Editor’s Note: Lately, I’ve been thinking about the aging body and the way illness affects our experience of space, often constricting our range of movement both in the body and in the world. The ordinary tasks of daily life can become significant challenges when the body is weakened by illness, pain or injury, so what happens to the dance? These concerns are at the core of two reflective pieces from the January issue of PAJ: A Journal of Performance and Art. In their own ways, seventy-four year old American avant-garde visual artist Carolee Schneemann and seventy-nine year old American dancer, choreographer and filmmaker Yvonne Rainer respond to the predicament of aging in dance — something that each performer-contributor knows firsthand. I’ve excerpted thoughtful passages from their pieces below — you can read the full texts here.
“So when is it time to say ‘farewell to dance?’ When and how must we begin to think of ways to avoid becoming objects of pity or caricature as we attempt to engage movement that is ever — and obviously — more difficult? Traditionally the choreographer/dancer performs alongside younger dancers even as she becomes demonstrably older than the members of her consistently youthful company. The young performers leave and are replaced by similarly youthful dancers while the aging choreographer continues to perform. Merce Cunningham made special solos for himself until withdrawing from the stage. Paul Taylor and Trisha Brown both stopped dancing under physical duress at a certain point while continuing to choreograph. When to leave is a highly personal matter, contingent on will, pleasure and physical fitness, all of which are subject to the decline that inevitably comes with aging.”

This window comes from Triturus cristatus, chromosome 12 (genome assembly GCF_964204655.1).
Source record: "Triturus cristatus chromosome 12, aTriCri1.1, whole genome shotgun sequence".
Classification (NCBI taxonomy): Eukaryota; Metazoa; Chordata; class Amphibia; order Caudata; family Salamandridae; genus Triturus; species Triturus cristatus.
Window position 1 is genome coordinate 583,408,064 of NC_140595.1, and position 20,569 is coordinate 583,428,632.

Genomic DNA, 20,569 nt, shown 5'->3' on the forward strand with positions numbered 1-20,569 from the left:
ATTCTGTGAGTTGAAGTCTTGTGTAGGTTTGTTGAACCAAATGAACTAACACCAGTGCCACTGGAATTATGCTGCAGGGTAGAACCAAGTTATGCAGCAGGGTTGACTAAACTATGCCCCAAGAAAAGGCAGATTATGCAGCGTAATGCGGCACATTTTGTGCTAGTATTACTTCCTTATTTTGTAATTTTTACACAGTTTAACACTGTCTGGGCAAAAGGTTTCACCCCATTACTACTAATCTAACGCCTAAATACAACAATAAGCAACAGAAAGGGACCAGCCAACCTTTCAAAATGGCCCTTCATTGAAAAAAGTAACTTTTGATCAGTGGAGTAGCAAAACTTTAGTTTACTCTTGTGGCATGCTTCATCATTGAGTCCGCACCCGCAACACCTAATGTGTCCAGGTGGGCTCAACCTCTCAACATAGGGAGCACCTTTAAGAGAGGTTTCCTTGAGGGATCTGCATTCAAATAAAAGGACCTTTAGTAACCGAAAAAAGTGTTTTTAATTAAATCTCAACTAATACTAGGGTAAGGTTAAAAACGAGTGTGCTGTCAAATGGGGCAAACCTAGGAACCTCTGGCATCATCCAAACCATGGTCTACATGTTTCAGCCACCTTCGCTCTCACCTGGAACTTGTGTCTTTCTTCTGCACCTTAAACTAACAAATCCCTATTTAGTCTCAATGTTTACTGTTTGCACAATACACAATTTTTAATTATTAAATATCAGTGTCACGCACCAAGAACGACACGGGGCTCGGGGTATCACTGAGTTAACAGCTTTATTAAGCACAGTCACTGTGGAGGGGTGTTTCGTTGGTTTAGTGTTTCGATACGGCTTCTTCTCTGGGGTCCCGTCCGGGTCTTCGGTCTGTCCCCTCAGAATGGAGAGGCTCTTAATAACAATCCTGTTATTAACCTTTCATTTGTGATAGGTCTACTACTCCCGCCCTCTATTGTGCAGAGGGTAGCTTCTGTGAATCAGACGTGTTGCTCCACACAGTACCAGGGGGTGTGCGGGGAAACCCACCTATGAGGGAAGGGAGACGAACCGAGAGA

From, “The Aching Body in Dance,” Yvonne Rainer.
“Older/aged performers physically embody distractions that have not been codified within Western culture. Obviously, men typically lose their hair, usually women’s hair will thin and if you look closely you will see there is often almost a bald spot at the top of their heads. Women’s breasts have moved down toward their waists and are wrinkled; men’s breasts usually acquire a layer of fat as does their stomach — that ripped statuesque torso has normally lost its definition. Female upper arms almost always have a flabby layer. Many men’s do as well […] For both sexes, their knees will be intensely wrinkled, and unless they exercise consistently ankles weaken, their feet are often invaded by arthritic disturbances.”
From, “Response to a Reappropriation Request,” Carolee Schneemann.